What the Negative Thought Bubbles Are Telling Me

by Sarah Schuster

I call them “negative thought bubbles” because those are the only words I can access at the time. Lying in my high school boyfriend’s bed, I explain to him matter-of-factly he has to let me be until all the bubbles pop.


You’re a horrible person.


You deserve nothing.


You’re fat.


You’re the worst.

The pressure in my head really does make it feel like my brain is full of bubbles. I can feel them building up in the back of my throat, threatening to spill out of my ears. And the only way to get rid of them, it seems, is to wait, to let them pop one by one. Waiting for their turn to be heard, the bubbles tremble with anticipation, and eventually, they all get their way. So there I lie, patiently waiting for the process to run its course.


Nobody likes you.


You suck, you suck, you suck.






The first time I think about killing myself, I don’t want to kill myself at all. But the words are there, almost stripped of their meaning. A sharp, physical poke, rather than something I can actually comprehend.

“I want to kill myself.”


The words move through my head on repeat, and I startle myself by saying them out loud while walking to class. Staring at my wrists, the word “cuttttt” hisses from my lips. I don’t want to hurt myself, but visualizing it releases an imaginary pressure birthed by real pain.

A few years later, my boyfriend, trying to figure out if I have Harm-OCD, a type of “Pure O” where the afflicted is obsessed with the uncertainty that they could hurt themselves or others at any time, asks if I’m afraid I’ll actually do it. Do I get nervous when I see a knife? Am I afraid I’m going to lose control?

No, I tell him. I’m not afraid I might do it. I want to do it. It’s not fear, only release. Whether or not I am capable or willing is irrelevant. I just want to let the pressure out, both with the imagined cuts and with the words, “I want to kill myself.”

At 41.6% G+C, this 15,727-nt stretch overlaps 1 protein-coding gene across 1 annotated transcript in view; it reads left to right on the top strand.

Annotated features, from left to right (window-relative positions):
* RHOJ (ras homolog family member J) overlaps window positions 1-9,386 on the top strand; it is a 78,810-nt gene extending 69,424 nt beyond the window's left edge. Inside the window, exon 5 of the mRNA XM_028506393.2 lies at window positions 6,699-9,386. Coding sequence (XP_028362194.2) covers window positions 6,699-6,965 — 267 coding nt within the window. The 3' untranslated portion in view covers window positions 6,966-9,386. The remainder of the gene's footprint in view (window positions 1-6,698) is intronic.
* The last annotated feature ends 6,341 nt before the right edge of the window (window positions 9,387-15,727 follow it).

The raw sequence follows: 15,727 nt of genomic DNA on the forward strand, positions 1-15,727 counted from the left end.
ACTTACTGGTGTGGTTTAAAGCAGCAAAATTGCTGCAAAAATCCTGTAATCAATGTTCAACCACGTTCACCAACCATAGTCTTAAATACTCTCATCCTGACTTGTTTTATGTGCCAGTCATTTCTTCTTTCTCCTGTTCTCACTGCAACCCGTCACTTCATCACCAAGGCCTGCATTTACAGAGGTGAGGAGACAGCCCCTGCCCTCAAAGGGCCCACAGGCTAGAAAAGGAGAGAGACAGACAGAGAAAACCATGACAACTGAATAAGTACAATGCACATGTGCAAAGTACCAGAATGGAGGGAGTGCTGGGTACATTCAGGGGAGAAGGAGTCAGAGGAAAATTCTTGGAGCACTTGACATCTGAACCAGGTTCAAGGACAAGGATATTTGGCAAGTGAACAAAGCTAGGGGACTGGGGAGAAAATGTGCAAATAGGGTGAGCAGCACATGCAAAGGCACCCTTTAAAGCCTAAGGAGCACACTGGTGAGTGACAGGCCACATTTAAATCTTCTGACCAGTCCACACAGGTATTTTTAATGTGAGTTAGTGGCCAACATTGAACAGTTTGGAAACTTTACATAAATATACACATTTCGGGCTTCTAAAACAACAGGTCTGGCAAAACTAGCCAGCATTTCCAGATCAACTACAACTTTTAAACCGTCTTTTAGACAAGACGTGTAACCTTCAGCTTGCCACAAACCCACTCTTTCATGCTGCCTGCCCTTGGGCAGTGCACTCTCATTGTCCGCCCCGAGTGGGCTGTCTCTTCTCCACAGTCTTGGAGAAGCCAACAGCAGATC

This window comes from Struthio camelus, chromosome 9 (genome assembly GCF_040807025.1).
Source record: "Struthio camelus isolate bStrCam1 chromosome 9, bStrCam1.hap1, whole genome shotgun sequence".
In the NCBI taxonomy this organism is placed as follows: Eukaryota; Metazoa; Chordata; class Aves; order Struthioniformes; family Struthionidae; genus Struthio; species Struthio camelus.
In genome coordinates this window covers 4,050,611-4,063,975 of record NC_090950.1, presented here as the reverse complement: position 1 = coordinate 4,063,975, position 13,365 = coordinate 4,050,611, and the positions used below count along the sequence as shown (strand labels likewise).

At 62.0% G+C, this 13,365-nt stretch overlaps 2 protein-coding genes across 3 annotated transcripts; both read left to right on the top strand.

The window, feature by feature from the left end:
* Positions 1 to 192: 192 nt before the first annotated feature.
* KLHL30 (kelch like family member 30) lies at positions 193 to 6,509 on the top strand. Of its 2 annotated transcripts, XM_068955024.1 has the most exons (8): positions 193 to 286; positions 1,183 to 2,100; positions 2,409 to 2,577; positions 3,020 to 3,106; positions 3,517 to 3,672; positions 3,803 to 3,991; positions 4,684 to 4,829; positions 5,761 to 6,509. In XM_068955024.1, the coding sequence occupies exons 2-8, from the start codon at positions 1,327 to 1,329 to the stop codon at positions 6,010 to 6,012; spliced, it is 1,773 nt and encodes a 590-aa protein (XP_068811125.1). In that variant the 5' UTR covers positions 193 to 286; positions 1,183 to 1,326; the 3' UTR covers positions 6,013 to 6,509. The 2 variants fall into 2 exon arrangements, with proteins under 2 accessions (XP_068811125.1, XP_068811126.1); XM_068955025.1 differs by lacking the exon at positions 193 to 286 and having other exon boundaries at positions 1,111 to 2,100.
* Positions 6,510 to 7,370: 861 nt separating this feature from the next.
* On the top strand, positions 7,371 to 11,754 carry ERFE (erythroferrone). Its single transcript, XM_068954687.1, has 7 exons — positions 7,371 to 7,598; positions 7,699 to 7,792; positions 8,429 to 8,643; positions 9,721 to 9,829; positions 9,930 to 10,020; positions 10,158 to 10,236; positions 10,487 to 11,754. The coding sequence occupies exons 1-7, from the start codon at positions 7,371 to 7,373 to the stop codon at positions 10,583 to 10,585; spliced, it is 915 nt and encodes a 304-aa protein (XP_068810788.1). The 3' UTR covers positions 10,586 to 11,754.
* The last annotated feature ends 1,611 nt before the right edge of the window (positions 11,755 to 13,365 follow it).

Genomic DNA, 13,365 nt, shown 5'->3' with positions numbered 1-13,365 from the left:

After a while, my brain decides to mix it up, replacing the word “kill” with “murder.”

I ponder about this choice, wondering if the word murder seems more deliberate. Sure, you can kill someone by hitting them with your car, but it’s only murder if you see them coming, right?


I’m screaming in a bathroom in a bar in New York City. This isn’t an exaggeration. I am drunk, and I am screaming and it’s horrifying because I cant stop.

“I can’t stop,” I tell my boyfriend, in the bathroom with me, trying to get me to calm down both because he’s worried for my well-being, and afraid someone will hear us and accuse him of hurting me. This is a public bathroom after all. But I won’t stop.

I want to bang my head against the wall. I try, and he stops me. As the next scream desperately climbs it’s way up my throat, I try to scratch myself, and he pulls my hands away. But I want to. I’m craving it. Why must I sit here in this pain when I know scratching, hurting, hitting, will make it better? The screams turn into hyperventilating as the energy finally slows down, and then stops. It morphs back into an itch. We go back to his parents’ apartment and sleep on two separate couches.

I wake up feeling lighter. My head is quieter than it’s been in a long time.

I start taking one pill a day. I tell my therapist I’m sad, but at least I don’t think about killing myself all the time. (Haha.) Words and sentences don’t echo around in my head like they used to. At first, I missed it. I don’t think about it much anymore.

My depression is more dulled and less self-destructive. I can catch it when I see it (oh, there you are), and I know the negative thought bubbles are not villains, but messengers, whose code got hijacked along the way. Sometimes they have something to say. Sometimes they say nothing at all. Regardless, when I shoot them, they grow in strength and size. Instead, I try now to decipher them. Usually, when I decrypt, “I want to kill myself,” it simply means something is wrong. This is a powerful shift in my relationship with self-hate. Each day, instead of asking, “What’s wrong with me?” I try to have wisdom to ask, “What do I need?”

So I talk. I meditate. I find hiking clears my head better than anything else. Crying is also great. Throwing a pillow across the room, if necessary. It’s energy. The messengers are telling me I need to get it out of me somehow.

* * *

Sarah Schuster graduated from Syracuse University with a journalism degree. She now lives in Los Angeles, where she runs the mental health section at The Mighty. Follow her on Twitter.